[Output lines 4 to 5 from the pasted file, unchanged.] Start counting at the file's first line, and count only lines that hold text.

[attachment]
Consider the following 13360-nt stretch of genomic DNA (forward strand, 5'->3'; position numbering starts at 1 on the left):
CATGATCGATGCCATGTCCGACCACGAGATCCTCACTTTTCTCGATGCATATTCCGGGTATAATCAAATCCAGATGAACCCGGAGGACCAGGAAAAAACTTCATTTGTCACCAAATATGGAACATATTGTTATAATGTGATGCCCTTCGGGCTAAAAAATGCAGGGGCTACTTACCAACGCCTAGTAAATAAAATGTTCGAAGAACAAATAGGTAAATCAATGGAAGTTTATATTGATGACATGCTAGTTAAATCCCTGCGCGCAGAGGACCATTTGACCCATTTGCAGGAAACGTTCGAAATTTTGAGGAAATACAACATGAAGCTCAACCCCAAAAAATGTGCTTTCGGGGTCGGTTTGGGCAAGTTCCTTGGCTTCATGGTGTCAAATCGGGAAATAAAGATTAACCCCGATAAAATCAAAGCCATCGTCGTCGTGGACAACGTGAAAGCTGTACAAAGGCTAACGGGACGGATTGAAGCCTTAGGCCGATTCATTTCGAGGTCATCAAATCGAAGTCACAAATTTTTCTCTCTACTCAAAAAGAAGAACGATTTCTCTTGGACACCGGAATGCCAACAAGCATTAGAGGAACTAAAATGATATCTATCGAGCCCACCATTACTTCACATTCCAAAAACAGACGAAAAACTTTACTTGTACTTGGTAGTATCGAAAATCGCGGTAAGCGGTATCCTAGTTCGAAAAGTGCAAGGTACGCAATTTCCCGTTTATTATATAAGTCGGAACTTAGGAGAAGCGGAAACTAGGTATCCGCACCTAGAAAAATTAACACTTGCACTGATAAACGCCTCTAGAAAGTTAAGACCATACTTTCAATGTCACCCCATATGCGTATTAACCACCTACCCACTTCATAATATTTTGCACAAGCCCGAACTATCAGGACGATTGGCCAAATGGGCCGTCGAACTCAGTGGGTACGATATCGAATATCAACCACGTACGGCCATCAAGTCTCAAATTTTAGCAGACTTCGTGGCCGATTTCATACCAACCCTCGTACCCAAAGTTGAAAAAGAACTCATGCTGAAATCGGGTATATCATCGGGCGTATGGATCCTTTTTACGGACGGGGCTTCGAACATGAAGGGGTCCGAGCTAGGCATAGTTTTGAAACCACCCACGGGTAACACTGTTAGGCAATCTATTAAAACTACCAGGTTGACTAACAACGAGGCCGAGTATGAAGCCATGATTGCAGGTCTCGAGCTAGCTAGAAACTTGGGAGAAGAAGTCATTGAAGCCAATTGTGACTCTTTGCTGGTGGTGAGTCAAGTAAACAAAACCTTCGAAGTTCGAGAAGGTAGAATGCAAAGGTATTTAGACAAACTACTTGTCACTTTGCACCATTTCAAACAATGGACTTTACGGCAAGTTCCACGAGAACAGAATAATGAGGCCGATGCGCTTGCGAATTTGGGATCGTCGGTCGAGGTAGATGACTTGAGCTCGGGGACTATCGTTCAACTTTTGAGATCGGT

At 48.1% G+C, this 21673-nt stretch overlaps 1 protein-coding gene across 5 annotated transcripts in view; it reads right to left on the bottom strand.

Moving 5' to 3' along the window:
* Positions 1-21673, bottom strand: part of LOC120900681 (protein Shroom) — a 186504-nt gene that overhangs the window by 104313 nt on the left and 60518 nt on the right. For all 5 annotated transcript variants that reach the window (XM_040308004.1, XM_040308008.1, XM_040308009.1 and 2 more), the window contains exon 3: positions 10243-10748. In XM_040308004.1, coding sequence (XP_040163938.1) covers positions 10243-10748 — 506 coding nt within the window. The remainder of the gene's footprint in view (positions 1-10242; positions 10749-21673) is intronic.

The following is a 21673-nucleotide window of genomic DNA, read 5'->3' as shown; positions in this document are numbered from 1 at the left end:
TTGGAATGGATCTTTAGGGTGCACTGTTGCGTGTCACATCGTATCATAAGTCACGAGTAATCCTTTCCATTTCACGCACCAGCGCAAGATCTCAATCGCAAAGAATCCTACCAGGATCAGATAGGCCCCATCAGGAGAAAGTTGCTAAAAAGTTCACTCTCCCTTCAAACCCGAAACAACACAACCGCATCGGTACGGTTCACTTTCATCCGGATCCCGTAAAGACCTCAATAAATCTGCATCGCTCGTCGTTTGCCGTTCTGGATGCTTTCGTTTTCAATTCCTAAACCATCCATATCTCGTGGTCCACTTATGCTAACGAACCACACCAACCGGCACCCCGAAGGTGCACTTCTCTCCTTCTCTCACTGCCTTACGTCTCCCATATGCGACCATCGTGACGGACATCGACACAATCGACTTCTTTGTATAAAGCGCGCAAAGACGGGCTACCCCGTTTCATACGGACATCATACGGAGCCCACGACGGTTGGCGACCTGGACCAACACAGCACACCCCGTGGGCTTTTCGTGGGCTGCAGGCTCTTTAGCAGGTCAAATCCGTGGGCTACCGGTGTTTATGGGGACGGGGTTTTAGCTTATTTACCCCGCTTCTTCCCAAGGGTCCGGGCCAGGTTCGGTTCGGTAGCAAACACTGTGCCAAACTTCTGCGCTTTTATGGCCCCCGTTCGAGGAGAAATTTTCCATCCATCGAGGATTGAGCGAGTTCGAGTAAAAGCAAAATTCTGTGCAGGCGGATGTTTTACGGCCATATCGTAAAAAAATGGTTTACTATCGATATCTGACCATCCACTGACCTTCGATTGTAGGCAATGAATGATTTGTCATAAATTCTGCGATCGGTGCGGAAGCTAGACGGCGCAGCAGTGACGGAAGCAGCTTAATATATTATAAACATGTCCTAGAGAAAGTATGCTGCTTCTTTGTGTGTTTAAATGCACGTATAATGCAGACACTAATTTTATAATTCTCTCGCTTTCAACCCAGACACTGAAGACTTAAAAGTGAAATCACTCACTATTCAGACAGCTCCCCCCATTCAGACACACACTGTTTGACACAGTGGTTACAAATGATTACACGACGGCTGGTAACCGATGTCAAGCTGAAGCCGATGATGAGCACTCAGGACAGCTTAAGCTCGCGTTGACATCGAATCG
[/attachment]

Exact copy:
Moving 5' to 3' along the window:
* Positions 1-21673, bottom strand: part of LOC120900681 (protein Shroom) — a 186504-nt gene that overhangs the window by 104313 nt on the left and 60518 nt on the right. For all 5 annotated transcript variants that reach the window (XM_040308004.1, XM_040308008.1, XM_040308009.1 and 2 more), the window contains exon 3: positions 10243-10748. In XM_040308004.1, coding sequence (XP_040163938.1) covers positions 10243-10748 — 506 coding nt within the window. The remainder of the gene's footprint in view (positions 1-10242; positions 10749-21673) is intronic.